Enzyme that converts testosterone to estrogen has big role in the healthy, injured brain

May 4, 2015 by Toni Baker
Enzyme that converts testosterone to estrogen has big role in the healthy, injured brain
Dr. Darrell Brann, Professor and Vice Chairman of the Department of Neuroscience and Regenerative Medicine at the Medical College of Georgia at Georgia Regents University. Credit: Phil Jones

An enzyme that converts testosterone to estrogen appears to have significant impact in a healthy and injured brain, scientists report.

There's mounting evidence that in the healthy brain, aromatase and the it enables neurons to produce, helps keep our brains and us nimble. Now scientists are learning that with , aromatase and estrogen expression seem to shift to cells in the brain called , aiding their support and nurturing of now-stressed neurons, said Dr. Darrell Brann, Regents' Professor and Vice Chairman of the Department of Neuroscience and Regenerative Medicine at the Medical College of Georgia at Georgia Regents University.

Several studies, including those in Brann's lab, have shown this primary shift in aromatase/estrogen expression from neurons to astrocytes following injury. In Brann's case, the studies have been in the hippocampus, a center of learning, memory, and emotions. When he used a drug to reduce astrocyte's aromatase expression in that region, increased inflammation and resulted.

A new $1.8 million grant from the National Institutes of Health will enable him to further elucidate the role of aromatase and estrogen in injury and in health and, ideally, point toward therapies that can augment the brain's apparent effort to heal.

The studies are enabled by the development of several laboratory mice, one with aromatase removed from neurons, another with it missing in astrocytes, and a third with aromatase missing in both brain cell types. The mice were developed by Brann's lab in collaboration with Dr. Ratna K. Vadlamudi, Professor of Obstetrics and Gynecology at the University of Texas Health Sciences Center.

"We will be able to tell the cell-specific function of estrogen," Brann said. "We want to know what happens when they don't have it. We'll study the plasticity, the connectivity of neurons in these knockouts, and we'll study their cognitive function using behavioral tests." They'll also see what happens to inflammation and recovery when aromatase expression can't increase as it probably should following injury.

Brann is not surprised that usually supportive astrocytes would take it up a notch following injury and thinks estrogen is critical to the expanded role. "In a non-injury situation, we see it mostly in the neurons, so it much have some functions such as plasticity and connectivity normally," he said. Following injury, when astrocytes start making aromatase then estrogen, the emphasis appears to shift to protection and recovery.

He notes that as with every built-in protective mechanism, astrocyte support is not foolproof; sometimes natural recovery mechanisms get overwhelmed by the extent of injury. However, Brann hopes that, in addition to better understanding what estrogen does in the brain normally and following injury, the new studies will point toward new therapies that augment the apparent natural recovery effort.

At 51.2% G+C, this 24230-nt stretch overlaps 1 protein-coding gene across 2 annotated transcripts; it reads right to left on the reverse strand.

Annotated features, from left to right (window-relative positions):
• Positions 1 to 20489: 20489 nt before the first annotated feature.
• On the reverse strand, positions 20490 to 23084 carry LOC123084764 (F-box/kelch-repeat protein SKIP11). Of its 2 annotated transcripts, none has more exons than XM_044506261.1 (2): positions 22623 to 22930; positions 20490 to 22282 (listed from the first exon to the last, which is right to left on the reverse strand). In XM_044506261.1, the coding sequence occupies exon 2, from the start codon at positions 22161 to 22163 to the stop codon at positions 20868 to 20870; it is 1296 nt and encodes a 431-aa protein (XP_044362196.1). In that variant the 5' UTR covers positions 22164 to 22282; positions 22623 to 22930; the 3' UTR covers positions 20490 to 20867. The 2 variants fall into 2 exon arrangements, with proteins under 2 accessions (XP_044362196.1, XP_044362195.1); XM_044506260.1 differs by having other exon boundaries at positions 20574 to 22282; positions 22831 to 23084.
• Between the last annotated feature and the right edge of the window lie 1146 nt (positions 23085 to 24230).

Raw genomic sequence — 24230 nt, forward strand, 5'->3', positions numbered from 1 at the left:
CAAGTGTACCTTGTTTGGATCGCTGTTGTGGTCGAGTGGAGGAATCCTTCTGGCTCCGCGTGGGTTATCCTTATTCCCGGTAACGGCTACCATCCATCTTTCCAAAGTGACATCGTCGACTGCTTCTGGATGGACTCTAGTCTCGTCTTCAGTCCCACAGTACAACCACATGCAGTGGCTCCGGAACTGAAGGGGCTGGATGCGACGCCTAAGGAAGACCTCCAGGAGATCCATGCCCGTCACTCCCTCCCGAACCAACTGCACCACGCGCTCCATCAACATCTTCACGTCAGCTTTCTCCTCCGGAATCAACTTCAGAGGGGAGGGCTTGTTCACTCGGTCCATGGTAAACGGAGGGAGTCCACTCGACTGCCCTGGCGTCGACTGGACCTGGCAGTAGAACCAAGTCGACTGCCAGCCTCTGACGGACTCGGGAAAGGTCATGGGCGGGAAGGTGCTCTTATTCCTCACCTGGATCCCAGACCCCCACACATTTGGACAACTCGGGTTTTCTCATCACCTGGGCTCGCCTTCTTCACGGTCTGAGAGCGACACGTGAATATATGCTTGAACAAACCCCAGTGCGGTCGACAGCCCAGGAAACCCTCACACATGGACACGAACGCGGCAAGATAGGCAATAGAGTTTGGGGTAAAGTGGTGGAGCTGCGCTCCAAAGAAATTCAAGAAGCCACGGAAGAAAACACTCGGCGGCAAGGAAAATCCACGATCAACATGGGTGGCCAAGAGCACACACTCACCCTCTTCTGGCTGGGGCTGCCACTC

Aromatase is highly expressed by neurons in a healthy hippocampus. After a traumatic injury or stroke, the high expression appears to shift to astrocytes, a type of glial cell, found in abundance in the central nervous system that normally provide support and cushion for neurons. Astrocytes are known to become more active following , releasing more supportive, healing factors that many scientists believe also help reduce inflammation and increase their protection of neurons. However, if astrocytes remain activated too long they can also cause problems, including gliosis, which is essentially a scar-like wad of glial cells in the space living neurons previously occupied. "You have to tightly regulate all these factors being released," Brann said.

Even in culture, will connect and communicate, but when scientists add an aromatase inhibitor to the mix, connectivity is interrupted. Some of the first in vivo studies in zebra finches showed that aromatase levels increased following a brain injury, which also supports a protective role for the protein. More brain damage results when are given. "There seemed to be more inflammation," Brann said.

Part of what he wants to learn about how estrogen aids brain connectivity and plasticity, is exploring whether it regulates -derived neurotrophic factor, which is known to have a role in both.

Brann also plans to pursue the role of aromatase and estrogen in neurodegenerative disease, such as Alzheimer's, where there is some early evidence that missing aromatase increases plaque development.

Naturally high estrogen levels in premenopausal women have long been considered protective of stroke as well as heart attacks and other maladies.

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